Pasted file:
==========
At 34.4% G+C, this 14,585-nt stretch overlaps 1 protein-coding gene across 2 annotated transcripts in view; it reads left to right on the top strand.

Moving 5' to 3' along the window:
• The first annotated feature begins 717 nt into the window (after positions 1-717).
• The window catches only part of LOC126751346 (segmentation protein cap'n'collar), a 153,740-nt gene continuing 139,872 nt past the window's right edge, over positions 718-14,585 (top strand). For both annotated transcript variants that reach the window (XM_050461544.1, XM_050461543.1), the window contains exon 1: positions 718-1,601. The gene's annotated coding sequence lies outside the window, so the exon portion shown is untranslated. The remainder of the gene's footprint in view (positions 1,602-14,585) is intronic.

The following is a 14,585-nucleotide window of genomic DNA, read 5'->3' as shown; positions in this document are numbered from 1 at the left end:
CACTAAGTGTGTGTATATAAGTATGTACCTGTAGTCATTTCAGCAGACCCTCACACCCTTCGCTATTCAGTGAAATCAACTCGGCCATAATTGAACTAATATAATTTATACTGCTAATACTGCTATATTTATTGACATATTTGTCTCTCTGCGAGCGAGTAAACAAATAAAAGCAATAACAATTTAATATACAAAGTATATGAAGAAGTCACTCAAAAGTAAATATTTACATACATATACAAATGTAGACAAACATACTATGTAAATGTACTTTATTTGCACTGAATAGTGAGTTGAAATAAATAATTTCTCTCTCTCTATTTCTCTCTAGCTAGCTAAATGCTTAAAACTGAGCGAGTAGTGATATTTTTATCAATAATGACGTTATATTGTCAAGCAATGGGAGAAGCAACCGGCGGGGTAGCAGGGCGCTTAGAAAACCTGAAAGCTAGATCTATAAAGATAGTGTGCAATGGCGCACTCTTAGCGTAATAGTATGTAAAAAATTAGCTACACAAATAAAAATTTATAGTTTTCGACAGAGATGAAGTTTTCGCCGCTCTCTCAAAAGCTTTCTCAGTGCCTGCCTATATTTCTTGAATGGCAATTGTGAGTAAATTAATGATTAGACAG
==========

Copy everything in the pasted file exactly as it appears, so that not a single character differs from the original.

At 34.4% G+C, this 14,585-nt stretch overlaps 1 protein-coding gene across 2 annotated transcripts in view; it reads left to right on the top strand.

Moving 5' to 3' along the window:
• The first annotated feature begins 717 nt into the window (after positions 1-717).
• The window catches only part of LOC126751346 (segmentation protein cap'n'collar), a 153,740-nt gene continuing 139,872 nt past the window's right edge, over positions 718-14,585 (top strand). For both annotated transcript variants that reach the window (XM_050461544.1, XM_050461543.1), the window contains exon 1: positions 718-1,601. The gene's annotated coding sequence lies outside the window, so the exon portion shown is untranslated. The remainder of the gene's footprint in view (positions 1,602-14,585) is intronic.

The following is a 14,585-nucleotide window of genomic DNA, read 5'->3' as shown; positions in this document are numbered from 1 at the left end:
CACTAAGTGTGTGTATATAAGTATGTACCTGTAGTCATTTCAGCAGACCCTCACACCCTTCGCTATTCAGTGAAATCAACTCGGCCATAATTGAACTAATATAATTTATACTGCTAATACTGCTATATTTATTGACATATTTGTCTCTCTGCGAGCGAGTAAACAAATAAAAGCAATAACAATTTAATATACAAAGTATATGAAGAAGTCACTCAAAAGTAAATATTTACATACATATACAAATGTAGACAAACATACTATGTAAATGTACTTTATTTGCACTGAATAGTGAGTTGAAATAAATAATTTCTCTCTCTCTATTTCTCTCTAGCTAGCTAAATGCTTAAAACTGAGCGAGTAGTGATATTTTTATCAATAATGACGTTATATTGTCAAGCAATGGGAGAAGCAACCGGCGGGGTAGCAGGGCGCTTAGAAAACCTGAAAGCTAGATCTATAAAGATAGTGTGCAATGGCGCACTCTTAGCGTAATAGTATGTAAAAAATTAGCTACACAAATAAAAATTTATAGTTTTCGACAGAGATGAAGTTTTCGCCGCTCTCTCAAAAGCTTTCTCAGTGCCTGCCTATATTTCTTGAATGGCAATTGTGAGTAAATTAATGATTAGACAG